The House That Jack Built
Ultimately, it’s more of an inconsistent cry into the void than the conversation starter it could have been.
Besides being a riveting true-crime story, Shawn Rech and Brandon Kimber’s “A Murder in the Park” is a film that makes a powerful case that some cherished liberal beliefs aren’t always congruent with the truth; in fact, sometimes they are the exact opposite.
In this instance, some of those beliefs concern the actual innocence of black criminals convicted of serious offenses; the corruption of police officers who investigate such cases; and the sagacity and altruistic nobility of journalists seeking to exonerate reputed victims of the criminal justice system.
In “A Murder in the Park,” those views are stood on their heads. Here the crusading liberal journalists are deeply foolish or deeply corrupt, or both. The police are innocent and abused. And the bad guy really is the bad guy.
The film opens with a scene that seems too good to be true – and in fact, is. Anthony Porter, a black Chicagoan sentenced to death for killing a black couple late one night at a public swimming pool in 1982, is released from prison just when he was supposed to be executed (the wardens had already asked what he wanted for his last meal). He rushes out of the prison gates and into the jubilant embrace of his last-minute saviors: Northwestern University journalism professor David Protess and his students, who produced evidence that Porter was innocent and the crime was actually committed by another man.
As we soon learn, Porter’s 1999 release after 17 years in prison fit right into the media and political climate of the moment. Chicago newspapers had been full of stories of police corruption, falsified investigations, coerced confessions and judicial malfeasance. So the story of an innocent man almost executed was another instance of such horrors, one that in fact led to the cessation of the death penalty’s use in Illinois.
There was just one problem, though, as we hear minutes into the film: Subsequent investigation proved conclusively that Porter was guilty and that the case for his innocence was a fantasy turned into bogus evidence by Protess and his students, whose work later got an innocent man sent to prison for the murders Porter committed.
The film then jumps back to 1982 to show how the murders and their investigation unfolded originally. It was a hot August night when Jerry Hillard and Marilyn Green were sitting in the bleachers of that public pool and someone came up and shot them five times at point-blank range, then ran away. Anthony Porter was stopped by a cop leaving the scene but was not held because he didn’t have a weapon.
It wasn’t long before four witnesses – two pairs of young male friends – turned up. They had all been at or near the pool and said they had noticed Porter and another man sitting on the bleachers near the couple. They all knew Porter from the neighborhood; they describe him as vicious, violent and scary. When the four heard the shots that killed Green, they looked up and saw Porter fire his pistol at Hillard’s face and then flee.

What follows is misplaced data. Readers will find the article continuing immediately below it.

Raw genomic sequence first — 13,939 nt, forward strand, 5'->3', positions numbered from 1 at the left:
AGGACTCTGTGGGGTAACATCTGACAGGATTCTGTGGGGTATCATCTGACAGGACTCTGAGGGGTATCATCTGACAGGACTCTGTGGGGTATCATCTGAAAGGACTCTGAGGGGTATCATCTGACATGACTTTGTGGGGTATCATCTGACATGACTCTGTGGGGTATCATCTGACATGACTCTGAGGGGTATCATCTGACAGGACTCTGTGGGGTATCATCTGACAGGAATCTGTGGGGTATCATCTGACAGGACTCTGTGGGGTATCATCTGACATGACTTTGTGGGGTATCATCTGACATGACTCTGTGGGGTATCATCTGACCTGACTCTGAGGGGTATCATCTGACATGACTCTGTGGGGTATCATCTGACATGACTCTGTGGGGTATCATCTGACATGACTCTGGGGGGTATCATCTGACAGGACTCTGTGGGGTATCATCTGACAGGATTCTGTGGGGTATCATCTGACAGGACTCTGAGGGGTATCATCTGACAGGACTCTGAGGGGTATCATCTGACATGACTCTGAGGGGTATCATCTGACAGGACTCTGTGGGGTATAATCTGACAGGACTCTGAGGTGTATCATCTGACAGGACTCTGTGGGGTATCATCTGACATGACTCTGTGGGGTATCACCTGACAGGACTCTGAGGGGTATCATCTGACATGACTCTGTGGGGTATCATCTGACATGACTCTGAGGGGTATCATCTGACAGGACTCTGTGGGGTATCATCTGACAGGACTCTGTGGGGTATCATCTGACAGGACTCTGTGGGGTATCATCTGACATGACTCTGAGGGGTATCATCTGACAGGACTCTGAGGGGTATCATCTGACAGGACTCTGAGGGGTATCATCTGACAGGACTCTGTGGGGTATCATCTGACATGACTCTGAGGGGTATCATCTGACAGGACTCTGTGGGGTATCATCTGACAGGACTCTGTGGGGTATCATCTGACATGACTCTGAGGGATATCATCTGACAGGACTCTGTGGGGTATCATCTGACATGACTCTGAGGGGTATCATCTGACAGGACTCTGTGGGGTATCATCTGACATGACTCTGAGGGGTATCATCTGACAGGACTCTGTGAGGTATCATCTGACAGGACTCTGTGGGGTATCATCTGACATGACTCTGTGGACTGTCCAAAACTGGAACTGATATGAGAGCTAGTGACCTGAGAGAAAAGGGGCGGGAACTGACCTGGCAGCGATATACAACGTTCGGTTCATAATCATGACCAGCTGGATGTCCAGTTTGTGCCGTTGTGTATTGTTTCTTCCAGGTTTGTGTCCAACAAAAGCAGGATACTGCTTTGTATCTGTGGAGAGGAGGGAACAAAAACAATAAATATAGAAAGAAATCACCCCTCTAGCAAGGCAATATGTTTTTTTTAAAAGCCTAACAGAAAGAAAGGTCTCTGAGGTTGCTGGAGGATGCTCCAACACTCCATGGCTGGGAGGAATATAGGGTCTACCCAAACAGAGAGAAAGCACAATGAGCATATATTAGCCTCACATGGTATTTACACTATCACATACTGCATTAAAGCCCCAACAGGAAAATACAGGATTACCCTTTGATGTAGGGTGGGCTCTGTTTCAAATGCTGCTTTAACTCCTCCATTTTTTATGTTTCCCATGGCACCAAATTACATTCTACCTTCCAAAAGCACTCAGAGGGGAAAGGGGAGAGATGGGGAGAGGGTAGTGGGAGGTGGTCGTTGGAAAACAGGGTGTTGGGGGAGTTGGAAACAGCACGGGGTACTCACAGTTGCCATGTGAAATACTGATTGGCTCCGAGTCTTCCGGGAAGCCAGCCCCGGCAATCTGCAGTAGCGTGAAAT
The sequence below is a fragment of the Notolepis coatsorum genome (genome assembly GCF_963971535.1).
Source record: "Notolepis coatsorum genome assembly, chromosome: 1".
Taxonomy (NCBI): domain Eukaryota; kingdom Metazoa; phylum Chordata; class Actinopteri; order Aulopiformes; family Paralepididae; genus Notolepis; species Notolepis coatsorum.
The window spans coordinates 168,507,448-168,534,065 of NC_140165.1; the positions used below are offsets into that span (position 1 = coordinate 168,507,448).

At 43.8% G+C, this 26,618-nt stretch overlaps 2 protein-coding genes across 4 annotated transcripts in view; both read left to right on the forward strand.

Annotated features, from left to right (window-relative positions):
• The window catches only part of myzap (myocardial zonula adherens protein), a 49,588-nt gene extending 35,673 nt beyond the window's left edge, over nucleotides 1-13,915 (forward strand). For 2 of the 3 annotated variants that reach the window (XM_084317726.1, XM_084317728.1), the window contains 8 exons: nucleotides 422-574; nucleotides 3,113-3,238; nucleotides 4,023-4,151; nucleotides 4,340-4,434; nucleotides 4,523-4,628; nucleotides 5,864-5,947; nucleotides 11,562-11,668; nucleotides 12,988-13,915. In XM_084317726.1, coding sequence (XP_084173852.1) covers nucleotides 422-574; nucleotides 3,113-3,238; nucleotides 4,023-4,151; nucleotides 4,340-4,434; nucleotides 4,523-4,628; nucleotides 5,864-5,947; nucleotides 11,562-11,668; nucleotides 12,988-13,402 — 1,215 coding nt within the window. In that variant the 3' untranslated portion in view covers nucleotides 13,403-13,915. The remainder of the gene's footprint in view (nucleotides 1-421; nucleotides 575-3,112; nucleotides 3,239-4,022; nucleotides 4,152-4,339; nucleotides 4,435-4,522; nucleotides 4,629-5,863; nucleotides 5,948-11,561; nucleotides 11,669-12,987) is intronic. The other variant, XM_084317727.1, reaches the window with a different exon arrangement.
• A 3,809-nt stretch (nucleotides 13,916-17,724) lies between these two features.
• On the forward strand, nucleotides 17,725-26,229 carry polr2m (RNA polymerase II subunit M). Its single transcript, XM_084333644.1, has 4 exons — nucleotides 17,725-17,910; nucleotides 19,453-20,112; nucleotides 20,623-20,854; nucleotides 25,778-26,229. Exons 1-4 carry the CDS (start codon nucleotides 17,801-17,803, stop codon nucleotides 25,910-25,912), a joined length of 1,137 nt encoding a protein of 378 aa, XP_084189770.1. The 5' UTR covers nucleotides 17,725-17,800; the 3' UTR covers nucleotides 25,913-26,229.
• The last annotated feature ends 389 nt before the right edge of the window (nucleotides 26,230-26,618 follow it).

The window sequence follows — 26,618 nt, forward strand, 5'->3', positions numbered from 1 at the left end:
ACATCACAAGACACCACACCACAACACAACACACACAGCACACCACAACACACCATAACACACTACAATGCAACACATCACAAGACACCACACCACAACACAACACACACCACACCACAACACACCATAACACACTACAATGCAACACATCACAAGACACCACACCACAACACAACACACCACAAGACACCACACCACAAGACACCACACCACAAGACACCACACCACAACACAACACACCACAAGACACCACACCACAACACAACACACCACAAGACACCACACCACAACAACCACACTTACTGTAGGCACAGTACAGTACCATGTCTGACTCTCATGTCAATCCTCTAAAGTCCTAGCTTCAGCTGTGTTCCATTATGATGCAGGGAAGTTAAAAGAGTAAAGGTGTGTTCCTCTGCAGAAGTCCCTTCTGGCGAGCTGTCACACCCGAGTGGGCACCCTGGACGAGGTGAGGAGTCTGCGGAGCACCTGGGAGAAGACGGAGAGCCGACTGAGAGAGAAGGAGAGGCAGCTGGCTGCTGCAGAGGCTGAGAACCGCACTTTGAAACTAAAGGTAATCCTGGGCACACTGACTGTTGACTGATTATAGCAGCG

The description of the investigation that followed, which includes interviews with the witnesses and the police who worked the case, can’t help but impress viewers with the care and scrupulousness that good cops put into their work. The case against Porter was airtight, his conviction deserved.
Seventeen years later, though, when Prof. Protess and his students went looking for convicts to exonerate, Porter was happy – big surprise – to claim innocence. From prison, he put out the story that the murders were actually committed by one Alstory Simon, a friend of Green and Hillard’s who had been with them earlier in the evening.
The students turned in evidence showing that the witnesses couldn’t have seen the crime from where they were. Only problems were, the kids didn’t know where the murders were actually committed, and the visual obstructions they pointed to weren’t there in 1982. The students also didn’t bother interviewing most of the witnesses. The one who was approached was pressured into recanting his testimony.
Similar tactics followed. Protess’ investigator, Paul Ciolino, even posed as producer Jerry Bruckheimer in promising one person a movie deal in exchange for the desired testimony. Simon’s embittered ex-wife was induced to accuse him of the crime (testimony we see her recant on her deathbed). And finally the corker: Ciolino and a cohort burst in on Simon one night after he’s been doing crack cocaine for three days and browbeat him into making the false confession that sends him to prison after Porter’s release.
This tale of political correctness run amok contains some truly unsavory characters, but none more so than a certain professor who was on the faculty of one of nation’s most prestigious journalism schools for 30 years. This teacher of “advocacy, not journalism,” as one person puts it, comes across as an upper-crust sleazebag sprung straight from some conservative columnist’s nightmares.
No doubt “A Murder in the Park” presents only one side of the cultural coin, as it were. Perhaps it should be shown on double bills with Ken Burns’ superb “The Central Park Five,” which shows the other side. But one thing is certain: it demands to be screened in every journalism school in the country.
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